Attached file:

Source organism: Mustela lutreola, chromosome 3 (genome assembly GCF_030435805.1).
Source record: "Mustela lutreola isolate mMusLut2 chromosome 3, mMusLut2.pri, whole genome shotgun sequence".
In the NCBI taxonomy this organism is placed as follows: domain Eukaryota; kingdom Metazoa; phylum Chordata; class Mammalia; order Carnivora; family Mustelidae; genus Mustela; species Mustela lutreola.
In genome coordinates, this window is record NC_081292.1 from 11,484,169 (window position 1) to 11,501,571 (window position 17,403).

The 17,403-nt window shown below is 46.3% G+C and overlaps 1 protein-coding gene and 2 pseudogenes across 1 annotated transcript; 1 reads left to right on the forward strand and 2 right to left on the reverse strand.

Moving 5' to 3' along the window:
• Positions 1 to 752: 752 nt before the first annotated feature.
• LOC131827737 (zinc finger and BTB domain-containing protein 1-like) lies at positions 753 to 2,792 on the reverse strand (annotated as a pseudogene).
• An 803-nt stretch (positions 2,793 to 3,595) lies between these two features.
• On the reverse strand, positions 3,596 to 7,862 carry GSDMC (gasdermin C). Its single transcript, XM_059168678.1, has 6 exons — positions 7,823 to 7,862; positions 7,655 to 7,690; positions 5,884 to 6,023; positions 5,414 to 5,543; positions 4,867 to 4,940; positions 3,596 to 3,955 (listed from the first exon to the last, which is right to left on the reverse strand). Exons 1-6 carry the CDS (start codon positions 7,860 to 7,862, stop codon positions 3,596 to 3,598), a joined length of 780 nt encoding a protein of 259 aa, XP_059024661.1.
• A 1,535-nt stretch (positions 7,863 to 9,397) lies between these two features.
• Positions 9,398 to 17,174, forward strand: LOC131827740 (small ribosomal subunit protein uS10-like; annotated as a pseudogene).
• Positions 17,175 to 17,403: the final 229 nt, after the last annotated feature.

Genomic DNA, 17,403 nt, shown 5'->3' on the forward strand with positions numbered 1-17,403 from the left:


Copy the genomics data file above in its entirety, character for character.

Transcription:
Source organism: Mustela lutreola, chromosome 3 (genome assembly GCF_030435805.1).
Source record: "Mustela lutreola isolate mMusLut2 chromosome 3, mMusLut2.pri, whole genome shotgun sequence".
In the NCBI taxonomy this organism is placed as follows: domain Eukaryota; kingdom Metazoa; phylum Chordata; class Mammalia; order Carnivora; family Mustelidae; genus Mustela; species Mustela lutreola.
In genome coordinates, this window is record NC_081292.1 from 11,484,169 (window position 1) to 11,501,571 (window position 17,403).

The 17,403-nt window shown below is 46.3% G+C and overlaps 1 protein-coding gene and 2 pseudogenes across 1 annotated transcript; 1 reads left to right on the forward strand and 2 right to left on the reverse strand.

Moving 5' to 3' along the window:
• Positions 1 to 752: 752 nt before the first annotated feature.
• LOC131827737 (zinc finger and BTB domain-containing protein 1-like) lies at positions 753 to 2,792 on the reverse strand (annotated as a pseudogene).
• An 803-nt stretch (positions 2,793 to 3,595) lies between these two features.
• On the reverse strand, positions 3,596 to 7,862 carry GSDMC (gasdermin C). Its single transcript, XM_059168678.1, has 6 exons — positions 7,823 to 7,862; positions 7,655 to 7,690; positions 5,884 to 6,023; positions 5,414 to 5,543; positions 4,867 to 4,940; positions 3,596 to 3,955 (listed from the first exon to the last, which is right to left on the reverse strand). Exons 1-6 carry the CDS (start codon positions 7,860 to 7,862, stop codon positions 3,596 to 3,598), a joined length of 780 nt encoding a protein of 259 aa, XP_059024661.1.
• A 1,535-nt stretch (positions 7,863 to 9,397) lies between these two features.
• Positions 9,398 to 17,174, forward strand: LOC131827740 (small ribosomal subunit protein uS10-like; annotated as a pseudogene).
• Positions 17,175 to 17,403: the final 229 nt, after the last annotated feature.

Genomic DNA, 17,403 nt, shown 5'->3' on the forward strand with positions numbered 1-17,403 from the left: